He smiled wanly at me just as he got out of the car, circling around and then letting me out of the passenger side.  The rain stopped and the sun came out again.

The diner was full of people, noise, and thick grey cigarette smoke. It was a riot of mundane colour, the clatter of cutlery against porcelain, the musical rattle of orange juice glasses and coffee cups, the sound of an AM radio blaring out a news update, and multi-toned conversations of truckers, salesmen, drifters, transient workers, and waitresses who yelled out orders to the mysterious fry cook in the back.

The cook’s partially obscured identity could only be revealed by a set of hard eyes and a fringe of grey hair underneath a paper cap viewed through a slot in the wall. He moved like a fiend,  his head bobbing this way and that, dissappearing and re-appearing in a blur, his hand delivering plates of eggs, bacon, potatoes, toast, with the steam off of each plate rising delightfully into the smoky air.

My father leaned over the counter to talk to the head waitress. And soon I found myself in an ill-smelling bathroom, the stink of the place being instantly forgiven as I felt the pressure of a full bladder release as I sat. But with one bodily need satisfied, then I realized that I was very hungry.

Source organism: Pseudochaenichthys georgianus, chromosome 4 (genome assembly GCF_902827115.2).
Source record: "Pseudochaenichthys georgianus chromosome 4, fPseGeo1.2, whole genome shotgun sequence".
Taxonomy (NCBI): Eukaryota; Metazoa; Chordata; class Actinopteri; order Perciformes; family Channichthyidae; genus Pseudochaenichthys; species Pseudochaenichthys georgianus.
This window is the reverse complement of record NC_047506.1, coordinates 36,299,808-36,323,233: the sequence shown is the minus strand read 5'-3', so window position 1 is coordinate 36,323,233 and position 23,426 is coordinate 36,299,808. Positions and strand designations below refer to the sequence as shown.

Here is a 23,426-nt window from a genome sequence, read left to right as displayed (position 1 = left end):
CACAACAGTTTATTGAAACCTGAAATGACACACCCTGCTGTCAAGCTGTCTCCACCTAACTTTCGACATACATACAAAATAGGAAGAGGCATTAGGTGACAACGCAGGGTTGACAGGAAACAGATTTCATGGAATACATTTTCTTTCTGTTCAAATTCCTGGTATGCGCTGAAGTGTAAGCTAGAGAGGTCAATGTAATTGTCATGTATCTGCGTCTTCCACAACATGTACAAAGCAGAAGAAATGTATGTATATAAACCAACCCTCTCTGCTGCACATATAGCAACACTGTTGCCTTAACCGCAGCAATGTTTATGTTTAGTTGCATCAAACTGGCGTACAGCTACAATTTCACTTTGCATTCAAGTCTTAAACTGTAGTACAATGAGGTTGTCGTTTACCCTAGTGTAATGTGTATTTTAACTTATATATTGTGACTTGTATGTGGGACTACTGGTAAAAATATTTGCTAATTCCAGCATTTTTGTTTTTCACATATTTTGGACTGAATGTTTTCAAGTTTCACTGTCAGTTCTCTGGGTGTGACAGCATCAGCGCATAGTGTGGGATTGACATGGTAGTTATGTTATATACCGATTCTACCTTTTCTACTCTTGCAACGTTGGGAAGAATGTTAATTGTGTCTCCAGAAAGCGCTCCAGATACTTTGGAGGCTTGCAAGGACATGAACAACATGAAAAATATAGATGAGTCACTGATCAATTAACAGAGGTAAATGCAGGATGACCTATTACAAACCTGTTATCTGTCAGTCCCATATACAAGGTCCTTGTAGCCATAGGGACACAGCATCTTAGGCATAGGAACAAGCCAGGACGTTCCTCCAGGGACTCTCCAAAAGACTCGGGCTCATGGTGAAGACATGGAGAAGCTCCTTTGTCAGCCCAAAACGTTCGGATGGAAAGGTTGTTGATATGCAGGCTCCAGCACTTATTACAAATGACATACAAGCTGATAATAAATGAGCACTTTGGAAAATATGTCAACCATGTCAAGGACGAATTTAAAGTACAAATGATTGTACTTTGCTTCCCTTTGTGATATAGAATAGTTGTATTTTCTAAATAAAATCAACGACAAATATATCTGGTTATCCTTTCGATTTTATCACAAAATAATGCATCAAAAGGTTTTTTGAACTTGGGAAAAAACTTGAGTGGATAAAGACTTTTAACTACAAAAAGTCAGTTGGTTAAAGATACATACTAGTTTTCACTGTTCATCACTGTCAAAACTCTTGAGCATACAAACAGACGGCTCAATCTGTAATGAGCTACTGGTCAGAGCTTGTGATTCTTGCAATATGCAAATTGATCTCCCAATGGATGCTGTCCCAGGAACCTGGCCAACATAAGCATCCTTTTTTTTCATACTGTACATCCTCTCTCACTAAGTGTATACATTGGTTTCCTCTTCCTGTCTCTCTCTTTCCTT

I convinced my father to stay for breakfast. He seemed frightened when I asked him, but he seemed tired too. He did not want to see me cry again, and I loved him for it. I really was very hungry. He somehow found two seats side by side at the counter. Soon, one of the plates of starchy and fatty breakfasts was in front of me. My father drank coffee. The waitress who served us wore a pink and white polyester uniform with a large, plastic nametag: Marie. Her face was lined with middle-age, too much make up, and marked by the ravages of cigarette smoke, both first-hand and second-hand. Her smile was uneven, but kind.